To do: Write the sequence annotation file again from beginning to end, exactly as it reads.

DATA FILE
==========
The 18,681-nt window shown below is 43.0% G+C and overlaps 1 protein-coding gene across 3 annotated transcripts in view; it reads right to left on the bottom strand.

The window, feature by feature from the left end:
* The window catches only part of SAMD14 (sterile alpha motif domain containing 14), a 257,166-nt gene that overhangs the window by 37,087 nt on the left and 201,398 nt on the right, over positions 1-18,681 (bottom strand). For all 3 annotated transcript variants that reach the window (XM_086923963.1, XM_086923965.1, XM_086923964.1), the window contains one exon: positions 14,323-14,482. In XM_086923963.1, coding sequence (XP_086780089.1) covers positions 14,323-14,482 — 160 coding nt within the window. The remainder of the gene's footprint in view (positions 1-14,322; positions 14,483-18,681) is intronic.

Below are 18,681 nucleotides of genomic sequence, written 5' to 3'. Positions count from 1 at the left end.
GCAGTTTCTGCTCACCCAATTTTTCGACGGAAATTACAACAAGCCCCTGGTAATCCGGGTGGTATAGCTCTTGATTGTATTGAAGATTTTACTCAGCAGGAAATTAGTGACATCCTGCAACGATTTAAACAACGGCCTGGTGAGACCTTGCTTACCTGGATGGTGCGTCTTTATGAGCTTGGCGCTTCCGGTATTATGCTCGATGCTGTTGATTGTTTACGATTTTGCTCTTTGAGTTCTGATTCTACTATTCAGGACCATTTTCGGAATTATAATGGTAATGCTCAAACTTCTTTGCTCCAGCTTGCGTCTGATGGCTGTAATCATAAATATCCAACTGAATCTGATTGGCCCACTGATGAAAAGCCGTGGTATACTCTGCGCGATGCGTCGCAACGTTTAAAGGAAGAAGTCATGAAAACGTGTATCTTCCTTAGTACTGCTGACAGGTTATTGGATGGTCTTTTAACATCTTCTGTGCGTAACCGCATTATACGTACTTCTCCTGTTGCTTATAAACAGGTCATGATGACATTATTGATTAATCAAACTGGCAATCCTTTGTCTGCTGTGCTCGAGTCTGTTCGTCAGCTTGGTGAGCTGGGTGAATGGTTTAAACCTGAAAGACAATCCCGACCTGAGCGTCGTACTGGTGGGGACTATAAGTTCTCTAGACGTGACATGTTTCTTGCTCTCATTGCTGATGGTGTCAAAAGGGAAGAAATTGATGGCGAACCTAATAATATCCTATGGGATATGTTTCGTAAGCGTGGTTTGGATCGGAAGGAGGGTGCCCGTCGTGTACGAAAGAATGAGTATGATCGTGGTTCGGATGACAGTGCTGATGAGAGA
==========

The 18,681-nt window shown below is 43.0% G+C and overlaps 1 protein-coding gene across 3 annotated transcripts in view; it reads right to left on the bottom strand.

The window, feature by feature from the left end:
* The window catches only part of SAMD14 (sterile alpha motif domain containing 14), a 257,166-nt gene that overhangs the window by 37,087 nt on the left and 201,398 nt on the right, over positions 1-18,681 (bottom strand). For all 3 annotated transcript variants that reach the window (XM_086923963.1, XM_086923965.1, XM_086923964.1), the window contains one exon: positions 14,323-14,482. In XM_086923963.1, coding sequence (XP_086780089.1) covers positions 14,323-14,482 — 160 coding nt within the window. The remainder of the gene's footprint in view (positions 1-14,322; positions 14,483-18,681) is intronic.

Below are 18,681 nucleotides of genomic sequence, written 5' to 3'. Positions count from 1 at the left end.
GCAGTTTCTGCTCACCCAATTTTTCGACGGAAATTACAACAAGCCCCTGGTAATCCGGGTGGTATAGCTCTTGATTGTATTGAAGATTTTACTCAGCAGGAAATTAGTGACATCCTGCAACGATTTAAACAACGGCCTGGTGAGACCTTGCTTACCTGGATGGTGCGTCTTTATGAGCTTGGCGCTTCCGGTATTATGCTCGATGCTGTTGATTGTTTACGATTTTGCTCTTTGAGTTCTGATTCTACTATTCAGGACCATTTTCGGAATTATAATGGTAATGCTCAAACTTCTTTGCTCCAGCTTGCGTCTGATGGCTGTAATCATAAATATCCAACTGAATCTGATTGGCCCACTGATGAAAAGCCGTGGTATACTCTGCGCGATGCGTCGCAACGTTTAAAGGAAGAAGTCATGAAAACGTGTATCTTCCTTAGTACTGCTGACAGGTTATTGGATGGTCTTTTAACATCTTCTGTGCGTAACCGCATTATACGTACTTCTCCTGTTGCTTATAAACAGGTCATGATGACATTATTGATTAATCAAACTGGCAATCCTTTGTCTGCTGTGCTCGAGTCTGTTCGTCAGCTTGGTGAGCTGGGTGAATGGTTTAAACCTGAAAGACAATCCCGACCTGAGCGTCGTACTGGTGGGGACTATAAGTTCTCTAGACGTGACATGTTTCTTGCTCTCATTGCTGATGGTGTCAAAAGGGAAGAAATTGATGGCGAACCTAATAATATCCTATGGGATATGTTTCGTAAGCGTGGTTTGGATCGGAAGGAGGGTGCCCGTCGTGTACGAAAGAATGAGTATGATCGTGGTTCGGATGACAGTGCTGATGAGAGA